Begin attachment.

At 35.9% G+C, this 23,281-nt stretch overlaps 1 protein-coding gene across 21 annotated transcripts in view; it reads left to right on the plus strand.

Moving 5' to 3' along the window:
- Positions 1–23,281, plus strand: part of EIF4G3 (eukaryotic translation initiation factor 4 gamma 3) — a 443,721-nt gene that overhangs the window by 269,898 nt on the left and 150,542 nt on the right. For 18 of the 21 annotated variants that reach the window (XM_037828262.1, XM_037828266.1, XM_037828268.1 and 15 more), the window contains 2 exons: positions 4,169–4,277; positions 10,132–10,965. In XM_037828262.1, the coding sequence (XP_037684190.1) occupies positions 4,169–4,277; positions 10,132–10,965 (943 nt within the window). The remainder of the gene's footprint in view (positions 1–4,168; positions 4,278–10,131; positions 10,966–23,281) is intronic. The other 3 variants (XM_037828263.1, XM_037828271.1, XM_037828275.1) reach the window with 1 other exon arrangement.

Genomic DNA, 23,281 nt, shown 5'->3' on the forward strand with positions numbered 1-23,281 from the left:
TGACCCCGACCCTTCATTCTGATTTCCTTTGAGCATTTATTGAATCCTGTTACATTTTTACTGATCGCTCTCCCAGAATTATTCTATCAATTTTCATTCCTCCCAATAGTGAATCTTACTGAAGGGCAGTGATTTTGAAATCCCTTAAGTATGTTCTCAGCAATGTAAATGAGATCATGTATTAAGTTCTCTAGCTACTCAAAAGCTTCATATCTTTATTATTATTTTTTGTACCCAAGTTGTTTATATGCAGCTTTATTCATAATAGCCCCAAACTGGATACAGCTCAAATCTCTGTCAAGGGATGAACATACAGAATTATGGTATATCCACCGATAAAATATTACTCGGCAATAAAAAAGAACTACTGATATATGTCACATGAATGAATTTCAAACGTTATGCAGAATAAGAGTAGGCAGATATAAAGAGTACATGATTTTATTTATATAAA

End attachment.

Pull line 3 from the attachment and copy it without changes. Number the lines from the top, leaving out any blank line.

- Positions 1–23,281, plus strand: part of EIF4G3 (eukaryotic translation initiation factor 4 gamma 3) — a 443,721-nt gene that overhangs the window by 269,898 nt on the left and 150,542 nt on the right. For 18 of the 21 annotated variants that reach the window (XM_037828262.1, XM_037828266.1, XM_037828268.1 and 15 more), the window contains 2 exons: positions 4,169–4,277; positions 10,132–10,965. In XM_037828262.1, the coding sequence (XP_037684190.1) occupies positions 4,169–4,277; positions 10,132–10,965 (943 nt within the window). The remainder of the gene's footprint in view (positions 1–4,168; positions 4,278–10,131; positions 10,966–23,281) is intronic. The other 3 variants (XM_037828263.1, XM_037828271.1, XM_037828275.1) reach the window with 1 other exon arrangement.